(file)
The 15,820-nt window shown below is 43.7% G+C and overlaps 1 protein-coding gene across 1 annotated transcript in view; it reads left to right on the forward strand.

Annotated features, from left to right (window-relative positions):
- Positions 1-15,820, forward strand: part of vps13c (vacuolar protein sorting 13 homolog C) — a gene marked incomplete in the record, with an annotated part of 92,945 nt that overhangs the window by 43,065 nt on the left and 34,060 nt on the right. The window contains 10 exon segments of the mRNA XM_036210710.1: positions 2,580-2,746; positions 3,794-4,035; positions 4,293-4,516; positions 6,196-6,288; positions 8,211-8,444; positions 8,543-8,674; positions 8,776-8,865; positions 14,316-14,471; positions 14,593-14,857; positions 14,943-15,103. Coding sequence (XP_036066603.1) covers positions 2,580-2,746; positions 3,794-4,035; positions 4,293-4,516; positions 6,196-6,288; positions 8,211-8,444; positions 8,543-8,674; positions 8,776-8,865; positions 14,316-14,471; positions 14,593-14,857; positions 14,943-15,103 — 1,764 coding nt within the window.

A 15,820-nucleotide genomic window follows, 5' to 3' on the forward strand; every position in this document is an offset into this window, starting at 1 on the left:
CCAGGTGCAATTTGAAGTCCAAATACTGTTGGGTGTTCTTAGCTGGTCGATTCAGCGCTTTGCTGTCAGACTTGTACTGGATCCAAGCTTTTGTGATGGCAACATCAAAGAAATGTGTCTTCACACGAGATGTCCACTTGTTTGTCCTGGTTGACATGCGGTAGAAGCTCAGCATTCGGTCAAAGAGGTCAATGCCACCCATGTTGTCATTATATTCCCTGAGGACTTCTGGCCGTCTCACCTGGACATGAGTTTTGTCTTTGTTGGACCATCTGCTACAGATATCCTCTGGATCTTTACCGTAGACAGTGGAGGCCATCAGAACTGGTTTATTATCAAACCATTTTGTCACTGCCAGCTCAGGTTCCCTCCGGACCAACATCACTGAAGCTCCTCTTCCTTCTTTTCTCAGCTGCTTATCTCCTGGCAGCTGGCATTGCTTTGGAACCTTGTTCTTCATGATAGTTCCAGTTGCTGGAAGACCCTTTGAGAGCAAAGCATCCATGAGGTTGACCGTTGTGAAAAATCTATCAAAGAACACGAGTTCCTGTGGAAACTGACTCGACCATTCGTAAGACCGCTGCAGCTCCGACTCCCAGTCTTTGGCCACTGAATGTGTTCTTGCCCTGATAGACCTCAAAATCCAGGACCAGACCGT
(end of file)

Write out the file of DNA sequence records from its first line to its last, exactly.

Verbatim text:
The 15,820-nt window shown below is 43.7% G+C and overlaps 1 protein-coding gene across 1 annotated transcript in view; it reads left to right on the forward strand.

Annotated features, from left to right (window-relative positions):
- Positions 1-15,820, forward strand: part of vps13c (vacuolar protein sorting 13 homolog C) — a gene marked incomplete in the record, with an annotated part of 92,945 nt that overhangs the window by 43,065 nt on the left and 34,060 nt on the right. The window contains 10 exon segments of the mRNA XM_036210710.1: positions 2,580-2,746; positions 3,794-4,035; positions 4,293-4,516; positions 6,196-6,288; positions 8,211-8,444; positions 8,543-8,674; positions 8,776-8,865; positions 14,316-14,471; positions 14,593-14,857; positions 14,943-15,103. Coding sequence (XP_036066603.1) covers positions 2,580-2,746; positions 3,794-4,035; positions 4,293-4,516; positions 6,196-6,288; positions 8,211-8,444; positions 8,543-8,674; positions 8,776-8,865; positions 14,316-14,471; positions 14,593-14,857; positions 14,943-15,103 — 1,764 coding nt within the window.

A 15,820-nucleotide genomic window follows, 5' to 3' on the forward strand; every position in this document is an offset into this window, starting at 1 on the left:
CCAGGTGCAATTTGAAGTCCAAATACTGTTGGGTGTTCTTAGCTGGTCGATTCAGCGCTTTGCTGTCAGACTTGTACTGGATCCAAGCTTTTGTGATGGCAACATCAAAGAAATGTGTCTTCACACGAGATGTCCACTTGTTTGTCCTGGTTGACATGCGGTAGAAGCTCAGCATTCGGTCAAAGAGGTCAATGCCACCCATGTTGTCATTATATTCCCTGAGGACTTCTGGCCGTCTCACCTGGACATGAGTTTTGTCTTTGTTGGACCATCTGCTACAGATATCCTCTGGATCTTTACCGTAGACAGTGGAGGCCATCAGAACTGGTTTATTATCAAACCATTTTGTCACTGCCAGCTCAGGTTCCCTCCGGACCAACATCACTGAAGCTCCTCTTCCTTCTTTTCTCAGCTGCTTATCTCCTGGCAGCTGGCATTGCTTTGGAACCTTGTTCTTCATGATAGTTCCAGTTGCTGGAAGACCCTTTGAGAGCAAAGCATCCATGAGGTTGACCGTTGTGAAAAATCTATCAAAGAACACGAGTTCCTGTGGAAACTGACTCGACCATTCGTAAGACCGCTGCAGCTCCGACTCCCAGTCTTTGGCCACTGAATGTGTTCTTGCCCTGATAGACCTCAAAATCCAGGACCAGACCGT